At times like this I want to hit my imaginary “overwhelm” button that I have hidden here on my desk, somewhere under all these papers and books.
Mothers, Dads, Youth Pastors, Pastors – are you watching this? I don’t even want to post the video because I think the photo is revealing enough and suggestive enough for you to get the full intention of this post. Our culture is leading our young girls, even as young as pre-school, riding on a “long black train” that leads them to the middle of nowhere.
When I walk through the aisles of Target and Walmart or see any of the store fronts in malls across America, one thing is clear: designers of children’s clothing want to make them look like little adults. That’s fine and dandy if you want to put your little dude in a suit for Easter, or a dress for Mother’s Day (I see many cute ones at the children’s ministry door at church); but it is not ok if you want to dress your daughter in halter tops and string bikinis and high heels. Since when did that become norm?
Vicki Courtney, a woman with an extensive ministry to moms and daughters, said this about the above picture (you can read the rest of it here on her blog):
Sad as it is that these girls have unwillingly been placed on a fast-track by their parents, we can all learn a few sobering lessons from this travesty. When you read the comments pouring in at Popeater.com, the overwhelming consensus is that the parents are to blame. I completely concur. Yes, the media’s ongoing sexualization of our girls is a huge contributing factor, but the buck ultimately stops with Mom and Dad. They could have easily found more wholesome outlets to cultivate their daughters’ love of dance. They could have said “no” when they took their daughters to the uniform fitting and caught wind of the costumes. They could have stepped up during the dance practices and rehearsals and insisted some of the provocative moves be replaced with more age-appropriate choreography. But for whatever reasons, they chose not to. And their failure to do so is what intrigues those of us in the general public who are left scratching our collective heads at their turn-a-blind-eye parenting philosophy.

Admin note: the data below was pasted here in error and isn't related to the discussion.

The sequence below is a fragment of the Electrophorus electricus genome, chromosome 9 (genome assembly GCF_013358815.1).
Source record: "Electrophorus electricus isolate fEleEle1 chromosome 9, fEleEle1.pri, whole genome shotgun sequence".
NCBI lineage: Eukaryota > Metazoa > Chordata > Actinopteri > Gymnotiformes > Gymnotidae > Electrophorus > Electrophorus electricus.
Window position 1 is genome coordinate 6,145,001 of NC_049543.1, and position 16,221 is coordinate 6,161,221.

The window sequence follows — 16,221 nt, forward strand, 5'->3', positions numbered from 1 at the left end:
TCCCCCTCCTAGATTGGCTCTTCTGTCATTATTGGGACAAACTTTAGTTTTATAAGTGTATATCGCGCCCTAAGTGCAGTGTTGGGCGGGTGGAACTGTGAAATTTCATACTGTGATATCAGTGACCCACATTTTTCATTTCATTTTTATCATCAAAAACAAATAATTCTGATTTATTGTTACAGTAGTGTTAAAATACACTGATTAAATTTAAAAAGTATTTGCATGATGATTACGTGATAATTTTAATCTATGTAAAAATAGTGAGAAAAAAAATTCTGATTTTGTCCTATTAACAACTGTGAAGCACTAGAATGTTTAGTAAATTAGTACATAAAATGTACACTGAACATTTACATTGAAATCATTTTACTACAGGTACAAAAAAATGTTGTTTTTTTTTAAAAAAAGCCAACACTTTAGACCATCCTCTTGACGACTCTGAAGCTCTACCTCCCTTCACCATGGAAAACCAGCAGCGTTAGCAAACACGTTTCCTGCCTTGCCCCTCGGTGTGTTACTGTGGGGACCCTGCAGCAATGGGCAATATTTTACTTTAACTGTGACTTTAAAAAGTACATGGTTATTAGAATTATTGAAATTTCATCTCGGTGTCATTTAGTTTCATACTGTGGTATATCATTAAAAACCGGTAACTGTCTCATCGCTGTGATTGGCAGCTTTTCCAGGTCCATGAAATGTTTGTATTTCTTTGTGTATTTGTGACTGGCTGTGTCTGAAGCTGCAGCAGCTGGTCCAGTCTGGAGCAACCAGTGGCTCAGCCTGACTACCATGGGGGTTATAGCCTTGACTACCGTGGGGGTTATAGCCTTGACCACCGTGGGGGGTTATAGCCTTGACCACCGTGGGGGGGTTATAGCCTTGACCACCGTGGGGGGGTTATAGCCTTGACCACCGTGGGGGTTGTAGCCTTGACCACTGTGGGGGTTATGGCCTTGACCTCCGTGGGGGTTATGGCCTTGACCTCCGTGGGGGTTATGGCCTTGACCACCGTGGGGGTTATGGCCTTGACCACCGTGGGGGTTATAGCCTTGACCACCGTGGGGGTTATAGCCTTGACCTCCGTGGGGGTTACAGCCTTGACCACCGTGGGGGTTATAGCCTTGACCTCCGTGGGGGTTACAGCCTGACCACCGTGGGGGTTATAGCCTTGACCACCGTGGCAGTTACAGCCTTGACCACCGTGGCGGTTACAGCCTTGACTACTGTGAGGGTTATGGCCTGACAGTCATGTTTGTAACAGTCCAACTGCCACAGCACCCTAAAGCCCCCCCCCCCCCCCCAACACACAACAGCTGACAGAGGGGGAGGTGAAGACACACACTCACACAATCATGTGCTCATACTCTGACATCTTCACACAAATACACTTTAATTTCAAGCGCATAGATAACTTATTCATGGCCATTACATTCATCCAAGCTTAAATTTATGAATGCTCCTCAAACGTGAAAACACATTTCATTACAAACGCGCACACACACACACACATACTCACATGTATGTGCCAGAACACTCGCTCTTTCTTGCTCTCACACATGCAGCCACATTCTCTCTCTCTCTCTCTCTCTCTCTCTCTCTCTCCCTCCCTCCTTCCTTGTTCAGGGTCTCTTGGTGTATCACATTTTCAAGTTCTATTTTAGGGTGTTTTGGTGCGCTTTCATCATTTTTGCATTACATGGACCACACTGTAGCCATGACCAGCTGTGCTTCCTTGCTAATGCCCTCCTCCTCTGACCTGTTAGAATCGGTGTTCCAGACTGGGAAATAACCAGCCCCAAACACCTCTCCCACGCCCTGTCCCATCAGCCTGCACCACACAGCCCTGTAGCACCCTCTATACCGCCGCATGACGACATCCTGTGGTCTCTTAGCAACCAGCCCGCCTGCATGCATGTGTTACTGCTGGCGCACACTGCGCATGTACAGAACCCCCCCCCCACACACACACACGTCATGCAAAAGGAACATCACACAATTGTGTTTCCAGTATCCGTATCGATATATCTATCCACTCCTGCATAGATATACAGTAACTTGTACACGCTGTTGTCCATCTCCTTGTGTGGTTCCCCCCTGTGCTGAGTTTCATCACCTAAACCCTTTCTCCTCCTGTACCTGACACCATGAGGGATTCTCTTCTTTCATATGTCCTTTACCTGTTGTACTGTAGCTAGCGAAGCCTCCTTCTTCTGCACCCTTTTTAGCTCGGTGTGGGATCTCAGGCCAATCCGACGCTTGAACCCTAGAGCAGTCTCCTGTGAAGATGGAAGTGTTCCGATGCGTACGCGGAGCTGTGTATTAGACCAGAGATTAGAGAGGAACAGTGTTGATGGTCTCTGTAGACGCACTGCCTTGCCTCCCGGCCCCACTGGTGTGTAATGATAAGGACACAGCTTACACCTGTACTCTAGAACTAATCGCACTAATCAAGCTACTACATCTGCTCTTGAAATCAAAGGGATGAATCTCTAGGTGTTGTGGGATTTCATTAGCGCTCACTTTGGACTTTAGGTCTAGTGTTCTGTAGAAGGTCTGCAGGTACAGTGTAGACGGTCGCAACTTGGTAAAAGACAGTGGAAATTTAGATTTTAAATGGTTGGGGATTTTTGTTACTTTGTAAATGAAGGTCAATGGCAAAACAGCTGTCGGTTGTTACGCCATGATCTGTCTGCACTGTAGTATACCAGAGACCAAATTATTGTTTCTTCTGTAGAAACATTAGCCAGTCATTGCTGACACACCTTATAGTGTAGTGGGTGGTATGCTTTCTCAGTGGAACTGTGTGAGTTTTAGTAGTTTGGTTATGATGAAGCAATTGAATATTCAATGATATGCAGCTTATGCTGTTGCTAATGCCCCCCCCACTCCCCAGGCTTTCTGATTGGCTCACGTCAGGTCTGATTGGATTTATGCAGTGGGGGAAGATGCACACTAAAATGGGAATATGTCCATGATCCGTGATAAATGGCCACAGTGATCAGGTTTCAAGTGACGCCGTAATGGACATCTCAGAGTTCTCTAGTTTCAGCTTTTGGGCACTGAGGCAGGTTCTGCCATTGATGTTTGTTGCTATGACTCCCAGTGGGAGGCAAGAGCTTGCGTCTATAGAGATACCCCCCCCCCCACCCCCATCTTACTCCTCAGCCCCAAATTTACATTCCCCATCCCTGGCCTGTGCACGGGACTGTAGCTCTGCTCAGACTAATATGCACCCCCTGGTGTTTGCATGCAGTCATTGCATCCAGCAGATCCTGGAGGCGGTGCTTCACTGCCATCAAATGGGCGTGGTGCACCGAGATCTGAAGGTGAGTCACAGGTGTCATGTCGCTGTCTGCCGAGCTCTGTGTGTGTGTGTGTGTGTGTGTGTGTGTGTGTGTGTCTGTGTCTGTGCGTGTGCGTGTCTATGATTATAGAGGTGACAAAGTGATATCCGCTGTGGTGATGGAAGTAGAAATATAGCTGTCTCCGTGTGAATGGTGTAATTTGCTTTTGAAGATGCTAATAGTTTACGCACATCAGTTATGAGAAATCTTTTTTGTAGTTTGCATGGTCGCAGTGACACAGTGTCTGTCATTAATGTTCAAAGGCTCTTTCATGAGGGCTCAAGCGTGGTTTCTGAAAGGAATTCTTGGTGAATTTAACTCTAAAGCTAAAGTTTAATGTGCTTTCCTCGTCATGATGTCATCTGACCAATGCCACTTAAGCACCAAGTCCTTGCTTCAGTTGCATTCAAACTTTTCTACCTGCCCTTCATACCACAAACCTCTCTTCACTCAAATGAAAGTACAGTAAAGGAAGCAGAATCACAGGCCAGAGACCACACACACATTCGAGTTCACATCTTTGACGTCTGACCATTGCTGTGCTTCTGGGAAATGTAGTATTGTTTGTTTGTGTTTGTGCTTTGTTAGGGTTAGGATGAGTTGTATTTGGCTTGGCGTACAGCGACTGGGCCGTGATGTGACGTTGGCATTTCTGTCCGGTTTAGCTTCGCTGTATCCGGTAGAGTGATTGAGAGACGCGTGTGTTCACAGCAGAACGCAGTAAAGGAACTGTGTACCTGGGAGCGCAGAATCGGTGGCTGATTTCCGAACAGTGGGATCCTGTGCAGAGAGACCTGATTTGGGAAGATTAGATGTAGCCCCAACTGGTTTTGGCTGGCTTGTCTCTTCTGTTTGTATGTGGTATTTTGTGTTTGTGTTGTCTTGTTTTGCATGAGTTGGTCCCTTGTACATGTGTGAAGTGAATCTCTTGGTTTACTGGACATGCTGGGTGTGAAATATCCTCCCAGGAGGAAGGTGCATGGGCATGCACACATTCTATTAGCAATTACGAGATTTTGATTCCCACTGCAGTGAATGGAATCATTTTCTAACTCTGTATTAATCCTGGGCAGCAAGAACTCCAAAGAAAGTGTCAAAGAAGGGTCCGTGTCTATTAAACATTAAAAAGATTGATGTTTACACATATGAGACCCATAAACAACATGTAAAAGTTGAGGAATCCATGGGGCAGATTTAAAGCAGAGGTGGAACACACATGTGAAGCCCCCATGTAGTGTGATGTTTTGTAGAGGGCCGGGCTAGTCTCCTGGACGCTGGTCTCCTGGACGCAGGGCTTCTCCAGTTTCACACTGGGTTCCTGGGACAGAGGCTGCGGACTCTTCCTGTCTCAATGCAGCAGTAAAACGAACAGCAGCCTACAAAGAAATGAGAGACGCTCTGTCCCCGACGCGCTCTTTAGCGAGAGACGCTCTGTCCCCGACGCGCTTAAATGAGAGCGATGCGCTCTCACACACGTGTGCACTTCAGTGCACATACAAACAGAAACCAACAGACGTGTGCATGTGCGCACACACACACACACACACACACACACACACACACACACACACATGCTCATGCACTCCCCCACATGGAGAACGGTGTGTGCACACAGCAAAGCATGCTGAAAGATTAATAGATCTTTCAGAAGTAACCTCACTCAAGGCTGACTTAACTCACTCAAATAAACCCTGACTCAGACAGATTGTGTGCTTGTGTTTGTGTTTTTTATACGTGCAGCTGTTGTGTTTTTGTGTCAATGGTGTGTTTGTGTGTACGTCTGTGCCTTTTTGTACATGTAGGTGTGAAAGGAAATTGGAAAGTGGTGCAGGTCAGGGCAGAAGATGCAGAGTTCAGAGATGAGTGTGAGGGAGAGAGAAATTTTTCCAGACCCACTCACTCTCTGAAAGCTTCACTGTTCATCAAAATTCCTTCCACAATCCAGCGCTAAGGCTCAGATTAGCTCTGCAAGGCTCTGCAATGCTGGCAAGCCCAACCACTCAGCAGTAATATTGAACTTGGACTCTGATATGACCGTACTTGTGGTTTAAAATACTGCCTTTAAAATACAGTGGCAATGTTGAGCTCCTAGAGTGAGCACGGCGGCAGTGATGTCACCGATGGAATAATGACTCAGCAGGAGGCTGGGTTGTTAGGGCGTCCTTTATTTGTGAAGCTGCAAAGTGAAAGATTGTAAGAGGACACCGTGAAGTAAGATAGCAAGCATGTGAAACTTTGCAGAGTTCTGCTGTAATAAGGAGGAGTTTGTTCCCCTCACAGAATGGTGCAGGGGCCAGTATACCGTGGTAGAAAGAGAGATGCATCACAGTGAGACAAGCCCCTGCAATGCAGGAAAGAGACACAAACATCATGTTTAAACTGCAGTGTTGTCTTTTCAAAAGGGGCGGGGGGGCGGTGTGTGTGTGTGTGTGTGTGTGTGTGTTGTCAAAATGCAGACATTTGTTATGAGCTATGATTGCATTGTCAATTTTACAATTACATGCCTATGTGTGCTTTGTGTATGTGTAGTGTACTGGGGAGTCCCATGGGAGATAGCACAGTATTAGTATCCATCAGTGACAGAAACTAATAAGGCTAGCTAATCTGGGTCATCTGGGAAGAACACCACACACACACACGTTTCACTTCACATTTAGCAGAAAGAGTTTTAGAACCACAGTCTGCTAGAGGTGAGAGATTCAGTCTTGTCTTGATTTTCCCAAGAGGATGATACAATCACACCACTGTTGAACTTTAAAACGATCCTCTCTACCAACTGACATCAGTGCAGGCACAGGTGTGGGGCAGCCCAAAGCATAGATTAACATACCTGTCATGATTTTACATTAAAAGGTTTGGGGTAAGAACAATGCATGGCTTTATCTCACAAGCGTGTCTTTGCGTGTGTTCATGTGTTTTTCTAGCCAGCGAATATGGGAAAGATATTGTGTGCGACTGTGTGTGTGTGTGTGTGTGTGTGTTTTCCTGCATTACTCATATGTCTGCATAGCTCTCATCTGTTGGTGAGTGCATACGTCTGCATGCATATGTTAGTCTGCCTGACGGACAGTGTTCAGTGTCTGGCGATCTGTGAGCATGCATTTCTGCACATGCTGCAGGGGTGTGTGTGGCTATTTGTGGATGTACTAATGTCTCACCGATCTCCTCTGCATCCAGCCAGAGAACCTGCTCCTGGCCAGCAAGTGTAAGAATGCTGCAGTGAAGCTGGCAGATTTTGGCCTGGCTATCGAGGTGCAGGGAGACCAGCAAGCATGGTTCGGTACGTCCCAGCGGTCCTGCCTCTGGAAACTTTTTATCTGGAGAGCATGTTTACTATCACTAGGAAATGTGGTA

I was appalled at the defense statements made by a couple of the parents of the girls in the video in follow-up news interviews. A mother of one of the pint-sized dancers defended the costumes, saying “that judges need to be able to see the girl’s movement and technical skills.” She went on to say, “The costumes are designed for movement, unrestricted movement and to show body lines.” Excuse me? Do you mean the “body lines” of your own 8 year-old daughter? What planet is this mother living on? My daughter was in competitive cheer for over three years and I witnessed my fair share of borderline inappropriate costumes at some of the competitions, but never once did I see anything this provocative on the little girls who performed.
A father of one of the girls offered further insight into the parents’ warped group-think mentality: “On behalf of the parents, our best interest is for the kids.” He continued, “Just know that the kids are doing something that they completely love to do. They compete in dance competitions … in front of family and friends.” Well now, Pops, they have increased their audience beyond “family and friends” to include the World Wide Web. How can a dad can sit back and watch his little girl perform such suggestive dance moves in hot pants, a sequined sports bra and mock garter socks and not experience a God-given urge to go taekwondo on the dance coach? Or at the very least, rush the stage and cover his baby girl up with a jacket and usher her out of the strip club dance competition? I’m not a dad, but can someone please answer me that question? This dad not only enjoys watching his daughter perform, he even justifies and defends the costumes and dance moves! Someone please get these parents the help they need. In an effort to boost their own fledgling self-esteem they have completely lost touch with reality. Like many parents, they have become desensitized to what is truly in the “best interest for the kids.”
Sir, what is in the “best interest of the kids” is to allow these little girls to be little girls. They will not get a redo on their fleeting season of girlhood. It is your job as a parent to protect their innocence at all costs. Parents make mistakes and I’ve made plenty of my own when it comes to raising my kids. In my book, Your Girl, I shared a personal account of my daughter’s early days in gymnastics and a season where I attempted to live through my child in an effort to boost my own self esteem. At the young age of seven, my daughter was a talented little gymnast, spending three days a week in a gym for a total of seven hours a week. And yes, gymnastics was her passion just as the father above claimed dance is his daughter’s passion. However, as the hours of practice increased, it became less of her passion and more of mine.
Parents, you most likely pay for your daughter’s clothes…what are you paying for? Moms – your daughter are watching you to see how they should dress – what are you modeling for them? Dads – are you teaching your daughters that what they where does matter to guys?
If then you have been raised with Christ, seek the things that are above, where Christ is, seated at the right hand of God. Set your minds on things that are above, not on things that are on earth. For you have died, and your life is hidden with Christ in God. When Christ who is your life appears, then you also will appear with him in glory.